In male colon, the number of cells positive for the proliferative marker PCNA was counted and was similar between the polluted air- and the control air-exposed mice (Fig. 3A, B). Transcript levels of several markers of intestinal cells were quantified by real-time polymerase chain reaction (PCR).The levels of the intestinal stem cell marker Lgr5 did not show significant variation (Fig. 3C).The 3 markers of absorptive cells, Alpi, Epcam and Car2 were all significantly upregulated in Beijing-like air exposed mice compared to control air mice (Fig. 3D). The marker of goblet cells mucin 2 (Muc2) was significantly downregulated in Beijing-like air exposed mice (Fig. 3E). The transcript levels of the markers of Paneth cells, Lyz1, of enterochromaffin cells, ChrgA, and of tuft cells Pou2f3, were not changed between the 2 groups of mice.

Fig. 3
figure 3

Epithelium proliferation, differentiation, and maturation in male mice. A Representative pictures of PCNA-stained proximal colon from control air- and Beijing-like air-exposed mice, scale bar 50 µm (n = 10/group). B Number of PCNA positive cells/crypt. C Lgr5 transcript levels. D Alpi, Epcam, and Car2 transcript levels. E Muc2, Lyz1, ChrgA, and Pou2f3 transcript levels. F Ass1, Fcgrt, Prdm1, and Lct transcript levels. G Treh, Arg2, and Sis transcript levels. H Representative pictures of PCNA-stained ileum from control air- and Beijing-like air-exposed mice, scale bar 50 µm (n = 10/group). I Number of PCNA-positive cells/crypt. J Lgr5 transcript levels. K Alpi, Epcam, and Car2 transcript levels. L Muc2, Lyz1, ChrgA, and Pou2f3 transcript levels. M Ass1, Fcgrt, Prdm1, and Lct transcript levels. N Treh, Arg2, and Sis transcript levels. *p < 0.05, **p < 0.01, ***p < 0.005 as determined by the Mann–Whitney U test

To assess the functional maturation of gut epithelium, we quantified mRNA levels of several neonatal and adult markers in colon of Beijing-like air exposed mice compared to control air mice (Fig. 3F, G) [24]. In accordance with the physiological metabolic switch occurring after the suckling period in order to digest solid food instead of milk, expression of Lct was downregulated, and expression of Sis was upregulated; however, the expression of Treh was unchanged. Colon expression of Ass1 and Arg2 were lower in mice exposed in utero to Beijing-like air pollution as compared with mice exposed to control air pollution. Neonatal marker Prdm1 expression was not modified but the one of Fcgrt was significantly reduced in colon after Beijing-like air pollution exposure.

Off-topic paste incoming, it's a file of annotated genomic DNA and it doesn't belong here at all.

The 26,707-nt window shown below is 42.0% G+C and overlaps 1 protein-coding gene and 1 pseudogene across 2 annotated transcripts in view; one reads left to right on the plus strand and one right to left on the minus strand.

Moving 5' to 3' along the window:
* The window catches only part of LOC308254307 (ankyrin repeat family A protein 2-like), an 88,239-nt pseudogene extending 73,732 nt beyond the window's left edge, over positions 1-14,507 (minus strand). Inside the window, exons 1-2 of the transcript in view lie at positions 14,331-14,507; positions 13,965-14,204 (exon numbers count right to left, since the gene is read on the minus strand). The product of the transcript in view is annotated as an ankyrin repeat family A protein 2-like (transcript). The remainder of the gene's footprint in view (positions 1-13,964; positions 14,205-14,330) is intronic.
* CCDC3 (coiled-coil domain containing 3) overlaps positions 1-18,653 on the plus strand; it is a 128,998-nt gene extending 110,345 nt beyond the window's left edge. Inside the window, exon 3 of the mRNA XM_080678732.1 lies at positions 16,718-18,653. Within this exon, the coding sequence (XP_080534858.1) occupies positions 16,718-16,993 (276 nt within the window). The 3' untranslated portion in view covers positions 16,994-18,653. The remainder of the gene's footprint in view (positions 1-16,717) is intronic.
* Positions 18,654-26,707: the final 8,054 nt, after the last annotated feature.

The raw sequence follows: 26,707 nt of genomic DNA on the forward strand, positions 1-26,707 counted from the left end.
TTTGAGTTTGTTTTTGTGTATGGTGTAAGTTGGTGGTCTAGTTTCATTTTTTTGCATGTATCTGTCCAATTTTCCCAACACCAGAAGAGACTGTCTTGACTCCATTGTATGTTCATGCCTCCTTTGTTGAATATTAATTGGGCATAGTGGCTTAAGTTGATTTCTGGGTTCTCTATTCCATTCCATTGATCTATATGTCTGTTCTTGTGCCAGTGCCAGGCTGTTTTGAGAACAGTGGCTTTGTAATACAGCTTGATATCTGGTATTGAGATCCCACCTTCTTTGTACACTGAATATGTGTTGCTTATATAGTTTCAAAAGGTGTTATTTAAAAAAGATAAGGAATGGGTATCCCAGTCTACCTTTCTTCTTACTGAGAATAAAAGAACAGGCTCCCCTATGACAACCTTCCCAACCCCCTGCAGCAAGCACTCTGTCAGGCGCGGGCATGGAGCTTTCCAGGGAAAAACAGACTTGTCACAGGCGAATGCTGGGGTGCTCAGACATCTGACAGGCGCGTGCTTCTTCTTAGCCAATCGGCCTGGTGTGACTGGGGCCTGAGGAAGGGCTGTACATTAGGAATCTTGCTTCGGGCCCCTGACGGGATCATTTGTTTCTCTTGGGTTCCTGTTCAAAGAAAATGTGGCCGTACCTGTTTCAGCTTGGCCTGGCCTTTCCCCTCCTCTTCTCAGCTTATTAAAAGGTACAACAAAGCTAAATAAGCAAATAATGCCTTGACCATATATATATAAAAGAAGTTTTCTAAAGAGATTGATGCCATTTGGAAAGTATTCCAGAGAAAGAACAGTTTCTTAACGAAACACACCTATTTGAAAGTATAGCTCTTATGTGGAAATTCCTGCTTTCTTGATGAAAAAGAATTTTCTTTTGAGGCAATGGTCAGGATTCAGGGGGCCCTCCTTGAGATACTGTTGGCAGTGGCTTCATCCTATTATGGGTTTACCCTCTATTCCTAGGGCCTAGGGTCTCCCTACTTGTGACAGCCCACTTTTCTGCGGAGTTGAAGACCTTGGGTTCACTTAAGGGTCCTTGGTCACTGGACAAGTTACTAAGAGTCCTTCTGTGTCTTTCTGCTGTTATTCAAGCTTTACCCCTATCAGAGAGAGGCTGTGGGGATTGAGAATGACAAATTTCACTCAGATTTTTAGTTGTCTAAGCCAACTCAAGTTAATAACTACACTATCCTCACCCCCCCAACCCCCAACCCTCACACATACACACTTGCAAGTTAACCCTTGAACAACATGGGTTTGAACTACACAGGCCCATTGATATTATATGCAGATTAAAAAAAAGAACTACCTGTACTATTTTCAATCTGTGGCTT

In ileum, the number of PCNA-positive cells was higher in Beijing-like air exposed mice compared to control air mice, reflecting an increase of epithelial proliferation in these mice (Fig. 3H, I). The mRNA levels of the markers of stem, absorptive, and secretory cells were not modified (Fig. 3J–L). Moreover, there was no variation of expression of the neonatal and adult genes (Fig. 3M, N).

Altogether, these results tend to show that postnatal exposure to simulated Beijing-like air pollution in male pups led to alterations of differentiation and maturation biomarkers in colon epithelial cells, as well as to an increase of epithelial proliferation in ileum.

Epithelium proliferation, differentiation, and maturation in female mice

In females, PCNA immunostaining of colon showed no significant modification of proliferation in Beijing-like air exposed mice compared to control air mice (Fig. 4A, B). The mRNA level of Lgr5 was significantly downregulated in Beijing-like air exposed mice (Fig. 4C). The transcript abundance of absorptive and secretory cell markers did not show significant variation (Fig. 4D, E). The neonatal markers were not changed either (Fig. 4F). The transcription of Arg2 was significantly downregulated in Beijing-like air exposed mice compared to control air mice (Fig. 4G).